Most Asian currencies rose on Tuesday, while the dollar sank amid growing bets that the U.S. Federal Reserve was close to concluding its rate hike cycle, with focus also turning to upcoming inflation data for more cues.
The dollar languished at a two-month low against a basket of currencies, coming under pressure from speculation that the Fed had limited headroom to keep raising rates.
This notion was furthered by comments from Fed officials, as well as weaker-than-expected labor data released last week.
The dollar index and dollar index futures fell about 0.2% each, extending steep losses from last week.
But markets are still pricing in an at least 25 basis point hike by the Fed in a late-July meeting.
Weakness in the dollar spurred gains in most risk-heavy Asian currencies, offering some relief to them after sharp losses through most of the year.
The Japanese yen rose 0.3%, moving further away from a recent seven-month low, while the rate-sensitive South Korean won added 0.4%.
The Chinese yuan rose 0.3% to a two-week high on Tuesday, benefiting from a strong daily midpoint fix by the People’s Bank of China (PBOC).
A series of strong midpoint fixes, which were aimed at defending the yuan, helped the currency remain stable despite substantially weaker-than-expected inflation reading on Monday.
Data showed that consumer spending was on the cusp of entering disinflation, which bodes poorly for the Chinese economy.
Focus is now on stimulus measures from the Chinese government to shore up a slowing economic recovery.
But these measures, particularly more interest rate cuts by the People’s Bank of China, could further dent the yuan.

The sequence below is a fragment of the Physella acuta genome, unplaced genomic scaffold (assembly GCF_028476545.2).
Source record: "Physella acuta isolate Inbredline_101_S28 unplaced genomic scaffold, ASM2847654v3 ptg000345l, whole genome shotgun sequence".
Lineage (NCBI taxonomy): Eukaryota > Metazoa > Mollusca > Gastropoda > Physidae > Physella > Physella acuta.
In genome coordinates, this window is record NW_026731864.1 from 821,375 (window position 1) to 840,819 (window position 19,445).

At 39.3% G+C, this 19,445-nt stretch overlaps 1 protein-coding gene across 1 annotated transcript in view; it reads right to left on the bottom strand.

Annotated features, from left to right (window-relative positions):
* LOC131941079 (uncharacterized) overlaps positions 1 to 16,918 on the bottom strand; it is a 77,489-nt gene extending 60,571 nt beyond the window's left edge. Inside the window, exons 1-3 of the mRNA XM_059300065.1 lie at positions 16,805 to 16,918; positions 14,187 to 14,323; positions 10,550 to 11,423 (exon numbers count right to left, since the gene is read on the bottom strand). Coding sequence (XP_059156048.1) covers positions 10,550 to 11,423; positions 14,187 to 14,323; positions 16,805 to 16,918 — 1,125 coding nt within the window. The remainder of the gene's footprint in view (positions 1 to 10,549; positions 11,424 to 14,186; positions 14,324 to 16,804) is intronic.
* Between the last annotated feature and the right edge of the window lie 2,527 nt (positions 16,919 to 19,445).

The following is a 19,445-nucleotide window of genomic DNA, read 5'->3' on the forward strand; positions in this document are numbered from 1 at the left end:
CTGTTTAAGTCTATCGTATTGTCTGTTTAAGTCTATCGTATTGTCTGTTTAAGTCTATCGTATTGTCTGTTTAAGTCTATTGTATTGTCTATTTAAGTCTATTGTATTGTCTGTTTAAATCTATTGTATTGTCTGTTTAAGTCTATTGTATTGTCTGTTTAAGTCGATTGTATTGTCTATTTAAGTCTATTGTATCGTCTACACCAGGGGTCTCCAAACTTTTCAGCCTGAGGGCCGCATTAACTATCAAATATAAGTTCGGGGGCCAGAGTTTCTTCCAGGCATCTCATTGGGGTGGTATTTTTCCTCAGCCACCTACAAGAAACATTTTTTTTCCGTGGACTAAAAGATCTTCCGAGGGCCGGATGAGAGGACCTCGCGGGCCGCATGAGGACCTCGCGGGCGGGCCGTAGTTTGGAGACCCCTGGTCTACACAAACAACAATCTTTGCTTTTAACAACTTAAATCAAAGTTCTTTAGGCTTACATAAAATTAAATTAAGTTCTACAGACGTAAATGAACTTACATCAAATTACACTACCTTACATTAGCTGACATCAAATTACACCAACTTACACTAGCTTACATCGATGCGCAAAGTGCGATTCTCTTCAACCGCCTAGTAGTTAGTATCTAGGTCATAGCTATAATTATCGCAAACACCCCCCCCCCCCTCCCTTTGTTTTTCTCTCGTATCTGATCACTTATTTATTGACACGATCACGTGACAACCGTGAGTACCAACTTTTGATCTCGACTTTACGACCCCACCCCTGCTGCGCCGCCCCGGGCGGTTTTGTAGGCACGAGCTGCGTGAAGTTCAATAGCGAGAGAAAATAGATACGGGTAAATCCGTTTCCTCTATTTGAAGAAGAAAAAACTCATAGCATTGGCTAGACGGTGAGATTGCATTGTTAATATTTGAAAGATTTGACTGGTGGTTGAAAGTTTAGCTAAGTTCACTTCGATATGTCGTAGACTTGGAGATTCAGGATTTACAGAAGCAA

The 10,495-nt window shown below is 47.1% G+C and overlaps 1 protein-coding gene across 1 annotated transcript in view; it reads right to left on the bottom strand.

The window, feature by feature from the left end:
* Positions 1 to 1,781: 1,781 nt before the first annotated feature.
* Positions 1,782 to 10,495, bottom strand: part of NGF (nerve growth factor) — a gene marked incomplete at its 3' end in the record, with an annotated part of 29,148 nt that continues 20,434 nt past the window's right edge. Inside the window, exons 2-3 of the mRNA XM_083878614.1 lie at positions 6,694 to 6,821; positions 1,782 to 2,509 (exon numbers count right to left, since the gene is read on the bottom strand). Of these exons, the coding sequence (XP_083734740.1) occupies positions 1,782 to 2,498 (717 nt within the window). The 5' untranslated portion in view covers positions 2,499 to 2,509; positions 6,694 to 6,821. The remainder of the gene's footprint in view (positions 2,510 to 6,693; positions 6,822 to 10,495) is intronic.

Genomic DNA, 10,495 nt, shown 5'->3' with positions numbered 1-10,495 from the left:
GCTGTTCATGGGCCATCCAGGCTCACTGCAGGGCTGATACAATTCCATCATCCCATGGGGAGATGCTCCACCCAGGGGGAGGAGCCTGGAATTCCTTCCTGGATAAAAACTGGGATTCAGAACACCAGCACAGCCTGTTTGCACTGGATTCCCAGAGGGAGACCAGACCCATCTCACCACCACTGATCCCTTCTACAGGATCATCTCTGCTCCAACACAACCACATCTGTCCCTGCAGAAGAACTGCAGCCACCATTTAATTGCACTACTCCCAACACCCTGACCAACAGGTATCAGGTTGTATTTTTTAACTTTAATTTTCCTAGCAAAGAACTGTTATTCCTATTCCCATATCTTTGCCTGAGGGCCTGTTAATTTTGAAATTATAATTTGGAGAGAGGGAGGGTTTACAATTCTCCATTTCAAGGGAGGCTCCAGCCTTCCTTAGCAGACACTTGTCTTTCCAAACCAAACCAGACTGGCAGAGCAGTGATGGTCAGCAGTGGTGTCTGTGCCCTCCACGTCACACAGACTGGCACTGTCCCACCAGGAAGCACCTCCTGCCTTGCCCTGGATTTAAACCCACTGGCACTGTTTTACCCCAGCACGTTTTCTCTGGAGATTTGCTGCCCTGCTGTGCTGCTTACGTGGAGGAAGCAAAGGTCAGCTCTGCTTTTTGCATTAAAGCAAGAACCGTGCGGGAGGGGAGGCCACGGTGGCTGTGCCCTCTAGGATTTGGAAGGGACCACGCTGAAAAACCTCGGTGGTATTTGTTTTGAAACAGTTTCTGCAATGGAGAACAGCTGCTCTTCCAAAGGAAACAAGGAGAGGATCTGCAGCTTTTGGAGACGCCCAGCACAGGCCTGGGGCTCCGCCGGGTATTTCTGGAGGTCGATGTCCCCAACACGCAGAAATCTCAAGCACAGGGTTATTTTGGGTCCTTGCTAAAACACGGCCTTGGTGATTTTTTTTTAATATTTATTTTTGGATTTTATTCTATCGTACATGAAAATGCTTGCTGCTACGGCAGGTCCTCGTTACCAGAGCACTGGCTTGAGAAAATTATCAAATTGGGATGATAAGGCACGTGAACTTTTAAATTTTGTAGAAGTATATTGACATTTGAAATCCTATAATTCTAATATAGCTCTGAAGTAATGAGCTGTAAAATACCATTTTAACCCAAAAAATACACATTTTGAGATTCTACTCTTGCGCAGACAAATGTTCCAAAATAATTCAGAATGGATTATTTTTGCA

Still, optimism over China spilled over into other Asian currencies, given their dependence on China as a major trading partner.
The Australian dollar added 0.2%, also benefiting from data showing an improvement in consumer sentiment.
Westpac Bank said in a note that the Reserve Bank of Australia is set to hike rates at least two more times this year- a scenario that benefits the dollar.
Markets were now awaiting key U.S. consumer inflation data due on Wednesday, as well as a string of Fed speakers this week, including Neel Kashkari and Loretta Mester.
Wednesday’s reading is expected to show that while inflation fell in June, core inflation still remained high, keeping inflation expectations elevated.
High inflation is likely to attract more rate hikes from the Fed, although given that the labor market is now cooling and that inflation has still fallen from 40-year peaks,
- analysts questioned just how much headroom the central bank still has to keep raising rates. (Source)